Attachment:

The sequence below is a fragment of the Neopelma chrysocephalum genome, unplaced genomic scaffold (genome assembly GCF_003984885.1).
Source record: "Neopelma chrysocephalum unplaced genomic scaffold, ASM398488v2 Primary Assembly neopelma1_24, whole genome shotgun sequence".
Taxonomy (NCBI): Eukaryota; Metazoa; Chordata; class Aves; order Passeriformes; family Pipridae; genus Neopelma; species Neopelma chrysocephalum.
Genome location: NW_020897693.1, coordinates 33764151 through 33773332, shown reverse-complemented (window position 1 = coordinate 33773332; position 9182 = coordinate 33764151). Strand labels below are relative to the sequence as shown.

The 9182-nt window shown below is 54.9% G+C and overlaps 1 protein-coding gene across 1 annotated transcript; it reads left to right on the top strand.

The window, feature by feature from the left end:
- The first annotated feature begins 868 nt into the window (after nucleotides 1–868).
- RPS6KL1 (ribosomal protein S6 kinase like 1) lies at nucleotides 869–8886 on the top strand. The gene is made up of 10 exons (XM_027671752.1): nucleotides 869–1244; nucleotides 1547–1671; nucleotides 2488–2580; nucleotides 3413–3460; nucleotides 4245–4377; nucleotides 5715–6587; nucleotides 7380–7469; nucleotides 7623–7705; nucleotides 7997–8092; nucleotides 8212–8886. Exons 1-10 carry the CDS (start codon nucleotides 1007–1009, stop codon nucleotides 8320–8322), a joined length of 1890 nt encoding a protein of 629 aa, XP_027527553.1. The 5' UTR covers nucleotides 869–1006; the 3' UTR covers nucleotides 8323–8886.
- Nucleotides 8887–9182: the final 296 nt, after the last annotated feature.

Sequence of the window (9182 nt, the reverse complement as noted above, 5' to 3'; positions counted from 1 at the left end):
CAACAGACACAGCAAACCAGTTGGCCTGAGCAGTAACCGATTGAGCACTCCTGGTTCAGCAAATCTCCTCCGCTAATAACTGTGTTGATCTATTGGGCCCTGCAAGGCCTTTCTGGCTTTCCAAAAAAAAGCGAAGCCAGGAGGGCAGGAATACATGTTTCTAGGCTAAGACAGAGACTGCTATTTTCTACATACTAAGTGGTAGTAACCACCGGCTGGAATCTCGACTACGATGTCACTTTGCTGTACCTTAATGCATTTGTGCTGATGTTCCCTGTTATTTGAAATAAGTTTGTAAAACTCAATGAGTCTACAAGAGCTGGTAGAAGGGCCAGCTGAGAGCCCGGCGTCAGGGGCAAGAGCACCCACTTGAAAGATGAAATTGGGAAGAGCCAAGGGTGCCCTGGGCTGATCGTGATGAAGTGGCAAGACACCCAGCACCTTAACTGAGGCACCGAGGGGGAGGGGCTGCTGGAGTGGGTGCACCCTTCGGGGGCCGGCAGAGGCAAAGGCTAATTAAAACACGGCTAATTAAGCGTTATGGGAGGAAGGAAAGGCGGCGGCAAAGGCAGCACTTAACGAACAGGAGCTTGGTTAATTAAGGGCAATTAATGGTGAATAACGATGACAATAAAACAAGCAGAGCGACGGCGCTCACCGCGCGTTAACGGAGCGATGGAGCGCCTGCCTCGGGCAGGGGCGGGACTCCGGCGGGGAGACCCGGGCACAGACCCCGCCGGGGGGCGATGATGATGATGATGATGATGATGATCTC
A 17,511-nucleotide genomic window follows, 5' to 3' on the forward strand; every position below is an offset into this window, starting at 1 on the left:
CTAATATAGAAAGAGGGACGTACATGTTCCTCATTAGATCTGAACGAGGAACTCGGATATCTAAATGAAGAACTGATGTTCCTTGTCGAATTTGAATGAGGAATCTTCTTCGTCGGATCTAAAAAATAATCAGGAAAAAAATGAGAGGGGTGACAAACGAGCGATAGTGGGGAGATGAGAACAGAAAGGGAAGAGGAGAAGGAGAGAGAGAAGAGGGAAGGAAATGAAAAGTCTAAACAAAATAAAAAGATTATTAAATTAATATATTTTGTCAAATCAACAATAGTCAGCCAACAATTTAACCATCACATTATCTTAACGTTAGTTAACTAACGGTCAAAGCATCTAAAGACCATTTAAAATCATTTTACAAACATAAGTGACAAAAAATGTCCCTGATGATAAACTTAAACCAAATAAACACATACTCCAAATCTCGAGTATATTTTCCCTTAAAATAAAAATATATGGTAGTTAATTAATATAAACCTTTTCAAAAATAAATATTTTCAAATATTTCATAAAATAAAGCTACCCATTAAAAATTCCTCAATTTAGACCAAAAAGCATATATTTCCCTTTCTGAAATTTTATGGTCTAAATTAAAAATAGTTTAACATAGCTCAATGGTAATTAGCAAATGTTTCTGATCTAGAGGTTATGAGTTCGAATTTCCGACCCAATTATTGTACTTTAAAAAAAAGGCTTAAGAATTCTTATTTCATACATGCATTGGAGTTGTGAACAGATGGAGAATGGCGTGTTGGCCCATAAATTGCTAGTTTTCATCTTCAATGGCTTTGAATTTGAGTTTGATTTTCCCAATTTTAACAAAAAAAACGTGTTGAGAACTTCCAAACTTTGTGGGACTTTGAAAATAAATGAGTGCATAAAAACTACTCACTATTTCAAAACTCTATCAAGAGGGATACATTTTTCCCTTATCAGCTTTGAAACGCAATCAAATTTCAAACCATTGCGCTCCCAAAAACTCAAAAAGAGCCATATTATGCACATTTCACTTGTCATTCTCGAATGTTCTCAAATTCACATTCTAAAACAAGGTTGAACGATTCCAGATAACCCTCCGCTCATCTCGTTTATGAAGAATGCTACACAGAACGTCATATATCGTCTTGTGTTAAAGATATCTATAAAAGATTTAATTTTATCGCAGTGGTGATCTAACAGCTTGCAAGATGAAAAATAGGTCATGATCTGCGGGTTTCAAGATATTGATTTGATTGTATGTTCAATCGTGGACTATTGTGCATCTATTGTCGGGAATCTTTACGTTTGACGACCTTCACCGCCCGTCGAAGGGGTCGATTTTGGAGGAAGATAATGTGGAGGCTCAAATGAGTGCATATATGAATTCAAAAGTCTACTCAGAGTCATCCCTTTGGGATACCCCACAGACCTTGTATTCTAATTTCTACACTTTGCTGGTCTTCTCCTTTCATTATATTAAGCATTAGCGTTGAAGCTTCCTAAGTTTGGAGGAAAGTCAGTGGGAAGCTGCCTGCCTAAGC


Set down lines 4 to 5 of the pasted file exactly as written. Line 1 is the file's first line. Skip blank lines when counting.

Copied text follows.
Genome location: NW_020897693.1, coordinates 33764151 through 33773332, shown reverse-complemented (window position 1 = coordinate 33773332; position 9182 = coordinate 33764151). Strand labels below are relative to the sequence as shown.

The 9182-nt window shown below is 54.9% G+C and overlaps 1 protein-coding gene across 1 annotated transcript; it reads left to right on the top strand.